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The 5 most important learning & exam study tips

The 5 most important learning & exam study tips
Dr Suzanne Fergus
April 2021

Studying for exams can bring a lot of stress, uncertainty and worry for learners. If you know a student, then you will recognise the impact that upcoming exams has on them. Effective learning is long-lasting and can be transferred to other learning situations. There will be some memorisation of key important facts and content and there will also be the understanding of concepts and topics. This guide will cover 5 of the most important tips that are essential for effective learning and exam performance.

This guide has been written by Dr Suzanne Fergus, a chemistry lecturer and QCH practitioner. Suzanne has written and published a book Study Smarter: a lecturer’s inside guide to boost your grades.

1. Space out Studying

There’s a tendency for students to study in blocks. They will study a topic in detail for a block of time before moving to another topic. This feels like a good structure, they get to cover topics and move on when they are done, however research from cognitive science shows that spacing out studying of topics is a better approach. Mixing up topics during studying and distributing topics over time rather than a single study block improves learning performance. It is not about studying one single topic for five hours, it’s better to do 5 different topics for one hour each. This may feel less structured, and things will seem unfinished, however considering how we learn, it makes sense why spacing out learning is more effective. So, mix up topics and give time for learning to stick. 


2. Recap, recap, recap

If you take just one thing from this guide, it must be this – Recap and revisit what you have learned to make it long lasting. Retrieval practice is the term used in cognitive science for testing your learning and there is strong evidence to show that it leads to longer lasting retention of information. An impressive 20% difference in test performance was found using recapping compared to reading the material. Despite spending the same total time studying the group that use recapping and testing outperformed the group that just studied the material.
Recapping involves answering questions to test yourself on what you have studied, writing out as much as you can remember, speaking out as if you were teaching someone. Questions lead to learning which is why recapping is so important.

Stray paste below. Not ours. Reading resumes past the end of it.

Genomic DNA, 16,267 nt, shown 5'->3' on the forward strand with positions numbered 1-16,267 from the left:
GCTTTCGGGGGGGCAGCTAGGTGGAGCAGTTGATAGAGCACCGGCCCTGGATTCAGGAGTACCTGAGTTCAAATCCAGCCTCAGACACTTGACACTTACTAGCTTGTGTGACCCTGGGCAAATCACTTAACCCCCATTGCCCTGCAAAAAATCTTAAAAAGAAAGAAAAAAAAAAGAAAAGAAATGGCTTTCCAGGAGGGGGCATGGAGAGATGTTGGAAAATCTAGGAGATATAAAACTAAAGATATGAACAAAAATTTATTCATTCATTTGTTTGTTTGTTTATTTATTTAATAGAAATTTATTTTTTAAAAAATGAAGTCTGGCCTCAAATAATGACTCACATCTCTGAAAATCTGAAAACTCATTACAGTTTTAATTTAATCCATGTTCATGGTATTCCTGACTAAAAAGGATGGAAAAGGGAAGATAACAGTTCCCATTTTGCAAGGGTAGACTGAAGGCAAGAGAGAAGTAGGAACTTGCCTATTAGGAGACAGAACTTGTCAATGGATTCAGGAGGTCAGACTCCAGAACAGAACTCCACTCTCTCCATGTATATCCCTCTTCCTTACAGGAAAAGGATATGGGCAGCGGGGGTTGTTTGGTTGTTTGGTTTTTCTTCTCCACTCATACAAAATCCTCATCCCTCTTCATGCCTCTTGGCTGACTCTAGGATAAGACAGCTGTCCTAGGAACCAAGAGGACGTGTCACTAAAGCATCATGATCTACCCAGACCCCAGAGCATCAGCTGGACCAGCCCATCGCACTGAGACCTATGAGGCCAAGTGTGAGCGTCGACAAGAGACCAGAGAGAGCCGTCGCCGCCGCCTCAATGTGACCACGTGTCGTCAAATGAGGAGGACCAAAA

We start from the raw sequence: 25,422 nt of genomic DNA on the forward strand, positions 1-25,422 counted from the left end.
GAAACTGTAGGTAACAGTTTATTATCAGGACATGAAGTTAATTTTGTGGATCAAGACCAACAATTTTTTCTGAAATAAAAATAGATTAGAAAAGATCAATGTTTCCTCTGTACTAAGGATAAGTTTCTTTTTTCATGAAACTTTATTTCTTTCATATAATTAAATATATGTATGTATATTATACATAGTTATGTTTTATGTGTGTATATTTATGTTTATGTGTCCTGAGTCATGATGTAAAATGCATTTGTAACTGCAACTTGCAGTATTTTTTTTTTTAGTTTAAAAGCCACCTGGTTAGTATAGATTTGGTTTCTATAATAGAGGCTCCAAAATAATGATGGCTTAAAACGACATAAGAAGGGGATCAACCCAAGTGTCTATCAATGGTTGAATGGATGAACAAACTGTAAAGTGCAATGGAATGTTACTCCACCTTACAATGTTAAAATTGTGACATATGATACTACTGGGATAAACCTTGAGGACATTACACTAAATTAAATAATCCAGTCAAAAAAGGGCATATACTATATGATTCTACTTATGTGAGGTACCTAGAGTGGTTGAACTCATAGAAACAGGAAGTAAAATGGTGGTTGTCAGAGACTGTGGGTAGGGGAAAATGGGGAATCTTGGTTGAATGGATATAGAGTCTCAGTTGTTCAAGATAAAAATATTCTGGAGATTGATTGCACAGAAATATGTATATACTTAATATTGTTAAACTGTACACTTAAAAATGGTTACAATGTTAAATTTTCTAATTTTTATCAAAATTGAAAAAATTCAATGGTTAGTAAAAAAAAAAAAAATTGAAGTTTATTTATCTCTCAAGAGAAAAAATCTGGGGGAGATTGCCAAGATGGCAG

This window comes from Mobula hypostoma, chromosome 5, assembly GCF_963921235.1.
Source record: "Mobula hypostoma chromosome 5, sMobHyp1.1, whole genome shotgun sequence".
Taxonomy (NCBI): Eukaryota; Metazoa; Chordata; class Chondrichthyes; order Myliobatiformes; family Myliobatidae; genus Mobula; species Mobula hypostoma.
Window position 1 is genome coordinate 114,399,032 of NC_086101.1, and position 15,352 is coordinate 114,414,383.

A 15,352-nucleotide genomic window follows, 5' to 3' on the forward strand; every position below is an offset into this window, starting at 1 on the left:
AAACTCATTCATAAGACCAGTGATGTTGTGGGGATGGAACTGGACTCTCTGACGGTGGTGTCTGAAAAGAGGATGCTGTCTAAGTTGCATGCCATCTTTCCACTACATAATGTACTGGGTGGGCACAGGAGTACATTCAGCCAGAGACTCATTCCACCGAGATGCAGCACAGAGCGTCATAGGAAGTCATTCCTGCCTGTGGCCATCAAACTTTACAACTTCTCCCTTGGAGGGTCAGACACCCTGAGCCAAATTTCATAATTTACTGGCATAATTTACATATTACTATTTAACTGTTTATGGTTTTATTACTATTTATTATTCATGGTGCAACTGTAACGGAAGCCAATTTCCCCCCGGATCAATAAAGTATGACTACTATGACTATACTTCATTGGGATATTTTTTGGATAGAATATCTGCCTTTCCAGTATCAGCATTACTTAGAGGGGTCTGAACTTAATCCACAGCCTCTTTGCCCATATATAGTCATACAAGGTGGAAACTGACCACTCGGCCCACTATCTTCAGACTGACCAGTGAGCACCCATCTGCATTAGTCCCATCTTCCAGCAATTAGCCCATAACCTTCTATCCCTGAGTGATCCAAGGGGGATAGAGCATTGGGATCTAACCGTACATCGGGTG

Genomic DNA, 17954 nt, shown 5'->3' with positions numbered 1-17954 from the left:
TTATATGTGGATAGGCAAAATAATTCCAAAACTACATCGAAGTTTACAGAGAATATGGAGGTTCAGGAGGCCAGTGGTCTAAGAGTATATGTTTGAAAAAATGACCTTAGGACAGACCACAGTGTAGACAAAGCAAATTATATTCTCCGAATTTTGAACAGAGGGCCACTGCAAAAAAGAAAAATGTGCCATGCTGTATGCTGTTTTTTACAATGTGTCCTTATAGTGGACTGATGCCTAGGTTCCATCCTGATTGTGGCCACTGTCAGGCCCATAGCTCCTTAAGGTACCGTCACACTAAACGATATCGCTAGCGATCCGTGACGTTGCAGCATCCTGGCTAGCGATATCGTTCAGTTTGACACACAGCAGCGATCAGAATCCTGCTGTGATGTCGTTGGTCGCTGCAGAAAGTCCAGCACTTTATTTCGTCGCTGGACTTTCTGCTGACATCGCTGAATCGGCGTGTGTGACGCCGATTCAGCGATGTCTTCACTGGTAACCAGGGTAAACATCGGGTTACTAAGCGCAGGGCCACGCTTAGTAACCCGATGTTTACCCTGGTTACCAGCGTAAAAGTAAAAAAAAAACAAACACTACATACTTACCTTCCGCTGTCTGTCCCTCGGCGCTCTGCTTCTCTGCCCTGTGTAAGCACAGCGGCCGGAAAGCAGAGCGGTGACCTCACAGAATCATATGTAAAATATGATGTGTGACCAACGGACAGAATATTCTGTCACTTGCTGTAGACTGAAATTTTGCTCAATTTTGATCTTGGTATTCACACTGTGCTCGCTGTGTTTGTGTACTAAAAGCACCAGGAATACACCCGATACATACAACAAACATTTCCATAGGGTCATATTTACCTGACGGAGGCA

3. Make it personal

When studying, relate the topic or content to experiences in your life or to something from your day-to-day experience. This helps learning as it is the linking of new information to prior knowledge. It is an essential step in effective learning and can make it more fun too. This approach could involve a creative and elaborate role-play, or it could be a simple example of how this information or thing to be learned links to something from the learner’s world. It helps to connect with learning and make it more meaningful. If the connection is not obvious at first, then explaining the information in your own words is another way to elaborate and support learning.


4. Pomodoro for focus

When studying, relate the topic or content to experiences in your life or to something from your day-to-day experience. This helps learning as it is the linking of new information to prior knowledge. It is an essential step in effective learning and can make it more fun too. This approach could involve a creative and elaborate role-play, or it could be a simple example of how this information or thing to be learned links to something from the learner’s world. It helps to connect with learning and make it more meaningful. If the connection is not obvious at first, then explaining the information in your own words is another way to elaborate and support learning.


5. Spotlight on Self-talk

With exams, there is a level of uncertainty. There are worries and doubts. What if I do not do well? What if I forget what I have studied? What if I cannot answer the questions? What if my mind goes blank? What if I fail? all the what ifs that create the opposite to feeling a sense of control and safety. Too much uncertainty can lead to feeling out of control, stress, and a sense of being lost. Our minds seek stability and answers and with increasing levels of uncertainty, we can find ourselves in a spiral of negative thinking. We tend to be our own worst critic. Our words and our thoughts reflect this. Although, we cannot remove negative thinking, it is part of being human, we can replace a negative thought with a more positive and constructive one. We can reshape a negative thought such as “what if I fail?” to something more positive such as “even though I feel like this, I know I will do my best. I am focusing using the pomodoro technique, I am recapping and reinforcing what I am learning”. It is adopting more self-compassion, rather than being so critical and harsh. If you had a fitness coach, they would support you, but they would also call you out if you were not giving it your best.

If you want more information on studying smarter visit www.studysmarterbook.com and you can CONTACT SUZANNE HERE

https://www.studysmarterbook.com/